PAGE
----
It does not take a Bible scholar to conclude a few simple things based on this story.

First, there is a heaven to gain and a hell to shun.  The beggar was carried to Abraham’s side and the rich man found himself in torment.

Second, there was no crossing over for either the rich man or the beggar.  Eternal destination is settled upon loss of this life.

Third, Abraham said those still on earth must listen to Moses and the Prophets.  We have been given the Bible.  It is recorded for our benefit and it is our choice to read and understand it or to ignore it.  In the Bible, we learn about God and the only way to reach heaven.  That way is through faith and trust in Jesus, God’s son.

The greatest regret anyone could ever experience is to realize too late that he or she had not chosen that path.

Regrets - Part 4

There is no one I know who has lived more than a few years who does not look back at something in life and regret a decision or action he or she made.  And yet in most cases, life goes on, lessons are learned, and adjustments are made.  Many times, grace is given and consequences are not as bad as they could have been.

Grace is a big word in Christian circles.  Many churches have the word embedded in their formal name.  I don’t know of a Christian church that does not have the concept of grace as a foundational core belief.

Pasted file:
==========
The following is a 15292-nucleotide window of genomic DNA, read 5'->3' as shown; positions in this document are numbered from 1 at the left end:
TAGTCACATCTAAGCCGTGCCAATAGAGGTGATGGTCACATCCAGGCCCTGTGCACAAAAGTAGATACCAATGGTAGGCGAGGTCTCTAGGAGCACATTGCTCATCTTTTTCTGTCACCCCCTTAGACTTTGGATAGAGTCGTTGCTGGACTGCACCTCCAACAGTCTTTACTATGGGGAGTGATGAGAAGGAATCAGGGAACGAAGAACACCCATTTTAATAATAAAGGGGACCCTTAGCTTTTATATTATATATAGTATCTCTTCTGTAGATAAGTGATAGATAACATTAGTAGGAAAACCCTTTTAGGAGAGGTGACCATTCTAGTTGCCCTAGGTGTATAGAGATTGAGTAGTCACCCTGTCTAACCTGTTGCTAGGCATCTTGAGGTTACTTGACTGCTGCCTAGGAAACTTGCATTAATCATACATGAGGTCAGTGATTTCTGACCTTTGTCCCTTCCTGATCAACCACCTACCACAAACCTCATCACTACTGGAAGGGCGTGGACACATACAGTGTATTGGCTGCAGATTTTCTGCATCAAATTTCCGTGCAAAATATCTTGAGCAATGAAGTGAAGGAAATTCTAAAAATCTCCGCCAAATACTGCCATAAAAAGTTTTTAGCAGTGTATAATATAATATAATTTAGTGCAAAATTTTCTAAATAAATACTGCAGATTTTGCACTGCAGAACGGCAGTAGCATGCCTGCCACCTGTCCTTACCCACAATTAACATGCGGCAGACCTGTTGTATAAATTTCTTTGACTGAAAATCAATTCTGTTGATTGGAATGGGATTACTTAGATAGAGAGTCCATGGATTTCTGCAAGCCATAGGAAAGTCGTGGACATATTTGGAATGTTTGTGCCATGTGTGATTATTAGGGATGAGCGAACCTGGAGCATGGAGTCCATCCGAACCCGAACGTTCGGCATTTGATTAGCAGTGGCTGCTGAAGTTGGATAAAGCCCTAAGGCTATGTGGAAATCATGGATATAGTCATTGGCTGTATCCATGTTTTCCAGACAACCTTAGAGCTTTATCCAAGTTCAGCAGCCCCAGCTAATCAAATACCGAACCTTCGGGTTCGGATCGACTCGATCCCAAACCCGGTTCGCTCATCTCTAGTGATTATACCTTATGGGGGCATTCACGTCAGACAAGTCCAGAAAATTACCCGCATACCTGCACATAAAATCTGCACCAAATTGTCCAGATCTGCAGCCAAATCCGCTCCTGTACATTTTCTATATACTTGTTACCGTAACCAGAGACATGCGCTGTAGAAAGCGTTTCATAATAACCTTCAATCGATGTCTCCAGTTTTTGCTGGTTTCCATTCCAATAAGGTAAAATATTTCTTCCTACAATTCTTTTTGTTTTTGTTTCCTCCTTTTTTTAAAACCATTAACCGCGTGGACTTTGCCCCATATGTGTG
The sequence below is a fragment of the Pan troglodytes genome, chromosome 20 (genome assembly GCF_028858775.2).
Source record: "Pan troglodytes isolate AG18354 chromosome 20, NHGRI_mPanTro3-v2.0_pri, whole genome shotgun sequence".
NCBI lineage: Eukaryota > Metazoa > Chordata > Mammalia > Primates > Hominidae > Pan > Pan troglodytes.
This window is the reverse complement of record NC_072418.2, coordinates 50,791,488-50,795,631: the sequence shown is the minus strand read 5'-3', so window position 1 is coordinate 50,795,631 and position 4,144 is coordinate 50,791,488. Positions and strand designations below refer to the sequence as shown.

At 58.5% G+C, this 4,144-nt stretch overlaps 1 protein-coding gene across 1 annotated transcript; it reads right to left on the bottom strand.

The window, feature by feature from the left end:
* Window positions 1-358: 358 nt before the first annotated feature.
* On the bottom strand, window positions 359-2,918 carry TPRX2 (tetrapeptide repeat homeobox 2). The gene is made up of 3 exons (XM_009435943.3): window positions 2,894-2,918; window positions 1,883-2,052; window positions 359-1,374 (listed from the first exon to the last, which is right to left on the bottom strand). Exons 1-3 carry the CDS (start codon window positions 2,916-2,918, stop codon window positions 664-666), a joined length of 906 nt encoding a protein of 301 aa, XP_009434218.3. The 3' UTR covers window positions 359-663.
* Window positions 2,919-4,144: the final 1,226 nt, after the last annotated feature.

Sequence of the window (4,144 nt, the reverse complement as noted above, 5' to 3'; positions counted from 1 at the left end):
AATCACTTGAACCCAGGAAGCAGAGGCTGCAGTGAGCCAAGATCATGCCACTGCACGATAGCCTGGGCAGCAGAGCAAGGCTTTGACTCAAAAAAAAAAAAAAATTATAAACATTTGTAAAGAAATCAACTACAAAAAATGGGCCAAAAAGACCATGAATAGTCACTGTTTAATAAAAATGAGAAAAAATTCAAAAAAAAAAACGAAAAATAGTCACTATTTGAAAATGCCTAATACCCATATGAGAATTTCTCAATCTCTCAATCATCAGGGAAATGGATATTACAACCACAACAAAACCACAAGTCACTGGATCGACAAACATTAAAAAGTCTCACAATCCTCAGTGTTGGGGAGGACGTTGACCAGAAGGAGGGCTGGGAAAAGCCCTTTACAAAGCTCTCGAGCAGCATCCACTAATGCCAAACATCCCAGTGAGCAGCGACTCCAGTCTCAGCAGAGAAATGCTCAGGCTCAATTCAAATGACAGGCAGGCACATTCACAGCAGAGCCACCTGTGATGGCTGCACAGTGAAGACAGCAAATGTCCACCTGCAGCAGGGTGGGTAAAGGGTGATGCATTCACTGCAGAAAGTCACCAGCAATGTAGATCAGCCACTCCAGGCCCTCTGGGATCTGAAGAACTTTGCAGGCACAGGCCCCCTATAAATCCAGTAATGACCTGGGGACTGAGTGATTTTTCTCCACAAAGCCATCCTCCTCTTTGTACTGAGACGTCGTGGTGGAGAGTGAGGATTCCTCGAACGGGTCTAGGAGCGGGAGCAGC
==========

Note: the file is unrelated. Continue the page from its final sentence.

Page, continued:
In the context of salvation or spending eternity with God in heaven vs. spending eternity in hell, grace is defined as the unmerited or undeserved favor of God to those who are under condemnation.  This grace is received as one responds to the call to believe in Jesus Christ.  No works or standards are required.  Rather, faith that Jesus died as payment for sin evidenced by a repentant heart for one’s sin is all that is necessary.  In a cost/benefit analysis, God’s grace means that we benefit at the cost Jesus paid for us. 

Grace also plays a large role in our daily lives.  I spent 26 years as a CPA.  I was less than perfect and unfortunately some mistakes I made involved other people’s tax returns.  I lived with the conviction that I admit my mistakes to my clients and not cover them or attempt to shift blame.  In those years, I never lost a client because of a technical mistake that I or my staff made.  That is grace, grace given me by customers who could have taken their work elsewhere.

Romans 8:28 says that for those who love God, all things work together for good.  This means that even my mistakes and my shortcomings as well as my poor judgments and poor choices have potential of working out for my good, that is, if my heart has a love for God.  This is grace that demonstrates itself in daily life, right here and now. 

So when all is said and done, there are many things in life that work out in a manner that is better than we deserve.  And for that, I am thankful.

We cannot avoid everything that could bring regret into our lives.  We are less than perfect and we are learning, sometimes through our mistakes.  Many times, the consequences for these mistakes could be so much worse and could bring results with that could haunt us for years.  Yet they don’t. 

Today let’s count our blessings.  Consider the forgiveness received and the times others have let us off the hook.  Also, let’s consider how we can extend grace to others in their short comings.  As we do this together, we will live with far fewer regrets.